Credit unions must pay another levy next year

Stabilisation scheme aims to build up €30m fund for unions that need support

The Minister for Finance  Paschal Donohoe has committed to another review of the levy.

The Minister for Finance Paschal Donohoe has committed to another review of the levy.

 

Credit unions will have to pay a fifth stabilisation levy contribution next year under regulations signed into law by the Minister for Finance Paschal Donohoe.

The stabilisation fund was set up in the wake of the financial crisis as a backstop for credit unions that need financial support or aid to maintain their reserves.

The scheme aims to build up a fund of €30 million over 10 years. So far it has amassed just under €10 million. The levy and the amount that it raises will be reviewed after three years.

The outcome of the first review last year was to reduce the rate of the levy (from 0.022 per cent to 0.017 per cent of total assets ) while still meeting the original target of €30 million over a ten-year period due to growth in assets for the sector.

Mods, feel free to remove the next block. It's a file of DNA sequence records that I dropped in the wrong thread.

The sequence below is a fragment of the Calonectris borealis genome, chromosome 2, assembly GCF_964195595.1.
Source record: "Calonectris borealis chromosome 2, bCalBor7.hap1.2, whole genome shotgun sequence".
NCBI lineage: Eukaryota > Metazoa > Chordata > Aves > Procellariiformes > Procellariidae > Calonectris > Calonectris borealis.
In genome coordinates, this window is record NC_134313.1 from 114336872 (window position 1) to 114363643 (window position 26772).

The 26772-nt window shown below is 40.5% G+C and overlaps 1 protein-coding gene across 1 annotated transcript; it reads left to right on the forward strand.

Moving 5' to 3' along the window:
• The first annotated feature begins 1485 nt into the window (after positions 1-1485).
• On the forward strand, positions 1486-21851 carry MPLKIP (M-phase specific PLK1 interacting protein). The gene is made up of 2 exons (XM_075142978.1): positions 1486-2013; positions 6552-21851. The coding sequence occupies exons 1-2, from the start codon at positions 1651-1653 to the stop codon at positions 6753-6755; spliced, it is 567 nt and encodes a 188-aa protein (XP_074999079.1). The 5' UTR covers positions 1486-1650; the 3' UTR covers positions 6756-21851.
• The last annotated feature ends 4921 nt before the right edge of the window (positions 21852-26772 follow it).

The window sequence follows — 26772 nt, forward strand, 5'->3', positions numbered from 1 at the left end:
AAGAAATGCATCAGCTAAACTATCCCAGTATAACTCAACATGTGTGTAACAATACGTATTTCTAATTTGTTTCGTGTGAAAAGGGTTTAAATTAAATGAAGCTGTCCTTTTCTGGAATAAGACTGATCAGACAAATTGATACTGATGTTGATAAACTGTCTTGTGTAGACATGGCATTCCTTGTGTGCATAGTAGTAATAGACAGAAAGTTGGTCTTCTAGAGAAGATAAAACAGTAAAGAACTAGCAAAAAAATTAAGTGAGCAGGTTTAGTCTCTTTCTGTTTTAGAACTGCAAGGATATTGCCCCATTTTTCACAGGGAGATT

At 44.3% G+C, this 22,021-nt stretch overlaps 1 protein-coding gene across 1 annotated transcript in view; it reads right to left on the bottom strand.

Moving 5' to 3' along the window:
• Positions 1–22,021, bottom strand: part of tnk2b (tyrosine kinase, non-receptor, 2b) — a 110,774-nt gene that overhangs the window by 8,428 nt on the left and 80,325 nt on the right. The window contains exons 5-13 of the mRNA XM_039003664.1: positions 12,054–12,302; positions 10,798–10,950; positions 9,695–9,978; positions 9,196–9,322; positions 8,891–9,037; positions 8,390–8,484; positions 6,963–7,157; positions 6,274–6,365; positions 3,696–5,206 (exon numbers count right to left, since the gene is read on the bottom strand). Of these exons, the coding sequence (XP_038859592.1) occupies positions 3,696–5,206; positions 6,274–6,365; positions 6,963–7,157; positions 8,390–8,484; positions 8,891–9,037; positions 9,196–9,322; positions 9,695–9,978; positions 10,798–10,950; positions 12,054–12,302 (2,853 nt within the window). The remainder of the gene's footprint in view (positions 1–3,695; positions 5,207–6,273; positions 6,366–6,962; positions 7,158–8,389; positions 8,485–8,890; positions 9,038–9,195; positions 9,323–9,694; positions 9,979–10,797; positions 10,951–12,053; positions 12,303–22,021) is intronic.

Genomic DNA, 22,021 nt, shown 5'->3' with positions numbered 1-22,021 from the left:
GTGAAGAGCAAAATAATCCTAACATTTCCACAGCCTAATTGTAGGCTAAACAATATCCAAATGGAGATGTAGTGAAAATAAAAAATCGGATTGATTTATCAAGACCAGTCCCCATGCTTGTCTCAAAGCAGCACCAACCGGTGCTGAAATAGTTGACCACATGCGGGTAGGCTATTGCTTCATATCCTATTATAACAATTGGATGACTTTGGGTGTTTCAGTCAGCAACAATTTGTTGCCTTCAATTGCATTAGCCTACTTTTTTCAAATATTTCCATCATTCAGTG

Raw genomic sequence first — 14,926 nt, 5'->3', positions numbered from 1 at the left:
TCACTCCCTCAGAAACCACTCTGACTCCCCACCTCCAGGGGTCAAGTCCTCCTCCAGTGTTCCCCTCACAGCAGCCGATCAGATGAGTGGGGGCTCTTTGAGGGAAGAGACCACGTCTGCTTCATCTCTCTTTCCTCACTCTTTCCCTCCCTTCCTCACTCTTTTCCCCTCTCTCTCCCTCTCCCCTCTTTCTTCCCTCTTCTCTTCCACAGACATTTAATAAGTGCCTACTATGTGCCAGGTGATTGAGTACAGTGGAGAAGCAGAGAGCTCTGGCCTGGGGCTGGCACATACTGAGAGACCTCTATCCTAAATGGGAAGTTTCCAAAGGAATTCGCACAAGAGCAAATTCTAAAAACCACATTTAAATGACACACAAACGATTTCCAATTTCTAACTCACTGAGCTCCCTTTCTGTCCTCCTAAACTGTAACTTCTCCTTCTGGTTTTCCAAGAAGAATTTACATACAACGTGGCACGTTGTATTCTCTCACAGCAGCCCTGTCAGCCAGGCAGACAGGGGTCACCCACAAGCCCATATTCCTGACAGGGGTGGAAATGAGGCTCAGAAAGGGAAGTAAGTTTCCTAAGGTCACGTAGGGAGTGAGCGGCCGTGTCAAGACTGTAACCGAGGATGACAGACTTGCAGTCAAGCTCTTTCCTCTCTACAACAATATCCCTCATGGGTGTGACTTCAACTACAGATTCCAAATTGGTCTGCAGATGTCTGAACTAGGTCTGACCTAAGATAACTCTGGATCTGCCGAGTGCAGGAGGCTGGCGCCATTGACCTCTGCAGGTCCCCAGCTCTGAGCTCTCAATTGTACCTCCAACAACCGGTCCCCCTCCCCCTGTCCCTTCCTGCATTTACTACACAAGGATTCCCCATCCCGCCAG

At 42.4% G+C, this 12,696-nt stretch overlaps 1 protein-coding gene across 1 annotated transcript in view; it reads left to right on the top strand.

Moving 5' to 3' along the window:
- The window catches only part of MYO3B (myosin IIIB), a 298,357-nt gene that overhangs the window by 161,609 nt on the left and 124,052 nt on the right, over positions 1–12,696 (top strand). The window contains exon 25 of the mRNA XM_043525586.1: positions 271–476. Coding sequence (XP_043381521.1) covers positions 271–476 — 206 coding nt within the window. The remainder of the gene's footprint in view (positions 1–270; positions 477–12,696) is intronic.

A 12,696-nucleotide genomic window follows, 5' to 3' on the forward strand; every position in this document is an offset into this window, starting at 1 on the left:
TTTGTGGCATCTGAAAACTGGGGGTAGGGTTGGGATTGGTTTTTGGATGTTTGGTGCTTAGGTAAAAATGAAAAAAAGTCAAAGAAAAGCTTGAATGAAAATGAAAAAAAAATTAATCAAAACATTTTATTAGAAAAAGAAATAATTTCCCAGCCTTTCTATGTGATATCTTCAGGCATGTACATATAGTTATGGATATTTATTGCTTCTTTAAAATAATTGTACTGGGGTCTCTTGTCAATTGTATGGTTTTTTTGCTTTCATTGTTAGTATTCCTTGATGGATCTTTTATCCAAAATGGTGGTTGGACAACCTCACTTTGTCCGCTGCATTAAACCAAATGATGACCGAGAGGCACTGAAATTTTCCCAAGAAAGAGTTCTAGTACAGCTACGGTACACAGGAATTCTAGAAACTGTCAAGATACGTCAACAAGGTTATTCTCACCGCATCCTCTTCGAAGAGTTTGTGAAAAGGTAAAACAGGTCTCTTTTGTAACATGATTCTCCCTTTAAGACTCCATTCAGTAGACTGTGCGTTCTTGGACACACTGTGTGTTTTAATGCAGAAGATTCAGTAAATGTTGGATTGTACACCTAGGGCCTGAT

Mr Donohoe has committed to a review of the levy again before the introduction of the 2021 levy.

Commission on Credit Unions

The introduction of the stabilisation scheme was one of the recommendations of the Commission on Credit Unions which also advised that the scheme be funded by mandatory contributions from credit unions.

To be eligible for consideration for stabilisation support, a credit union must have a regulatory reserve ratio equal to or greater than 7.5 per cent of the credit union’s total assets and less than 10 per cent and must in the opinion of the Central Bank be viable as a credit union.